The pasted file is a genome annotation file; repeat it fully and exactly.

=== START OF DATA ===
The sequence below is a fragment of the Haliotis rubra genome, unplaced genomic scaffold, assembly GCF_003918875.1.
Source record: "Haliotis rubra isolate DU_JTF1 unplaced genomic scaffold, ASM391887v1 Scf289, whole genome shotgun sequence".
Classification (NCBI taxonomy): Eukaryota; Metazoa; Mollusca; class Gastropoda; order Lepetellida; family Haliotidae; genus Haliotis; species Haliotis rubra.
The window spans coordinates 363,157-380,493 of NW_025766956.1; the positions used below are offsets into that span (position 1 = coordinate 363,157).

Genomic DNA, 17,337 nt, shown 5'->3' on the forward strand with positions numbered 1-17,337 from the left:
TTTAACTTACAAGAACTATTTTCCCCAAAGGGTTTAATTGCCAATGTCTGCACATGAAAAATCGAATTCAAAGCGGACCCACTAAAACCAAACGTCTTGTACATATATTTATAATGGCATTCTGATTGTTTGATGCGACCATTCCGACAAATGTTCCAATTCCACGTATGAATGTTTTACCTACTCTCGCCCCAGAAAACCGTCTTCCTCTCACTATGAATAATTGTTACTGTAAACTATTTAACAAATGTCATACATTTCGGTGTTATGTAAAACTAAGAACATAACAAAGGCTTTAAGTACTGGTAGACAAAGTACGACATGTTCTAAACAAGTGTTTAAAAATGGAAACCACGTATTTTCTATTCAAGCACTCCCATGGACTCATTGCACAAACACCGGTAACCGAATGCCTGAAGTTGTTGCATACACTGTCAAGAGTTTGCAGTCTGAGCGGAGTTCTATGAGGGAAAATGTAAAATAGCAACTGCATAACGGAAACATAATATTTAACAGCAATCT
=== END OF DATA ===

The sequence below is a fragment of the Haliotis rubra genome, unplaced genomic scaffold, assembly GCF_003918875.1.
Source record: "Haliotis rubra isolate DU_JTF1 unplaced genomic scaffold, ASM391887v1 Scf289, whole genome shotgun sequence".
Classification (NCBI taxonomy): Eukaryota; Metazoa; Mollusca; class Gastropoda; order Lepetellida; family Haliotidae; genus Haliotis; species Haliotis rubra.
The window spans coordinates 363,157-380,493 of NW_025766956.1; the positions used below are offsets into that span (position 1 = coordinate 363,157).

Genomic DNA, 17,337 nt, shown 5'->3' on the forward strand with positions numbered 1-17,337 from the left:
TTTAACTTACAAGAACTATTTTCCCCAAAGGGTTTAATTGCCAATGTCTGCACATGAAAAATCGAATTCAAAGCGGACCCACTAAAACCAAACGTCTTGTACATATATTTATAATGGCATTCTGATTGTTTGATGCGACCATTCCGACAAATGTTCCAATTCCACGTATGAATGTTTTACCTACTCTCGCCCCAGAAAACCGTCTTCCTCTCACTATGAATAATTGTTACTGTAAACTATTTAACAAATGTCATACATTTCGGTGTTATGTAAAACTAAGAACATAACAAAGGCTTTAAGTACTGGTAGACAAAGTACGACATGTTCTAAACAAGTGTTTAAAAATGGAAACCACGTATTTTCTATTCAAGCACTCCCATGGACTCATTGCACAAACACCGGTAACCGAATGCCTGAAGTTGTTGCATACACTGTCAAGAGTTTGCAGTCTGAGCGGAGTTCTATGAGGGAAAATGTAAAATAGCAACTGCATAACGGAAACATAATATTTAACAGCAATCT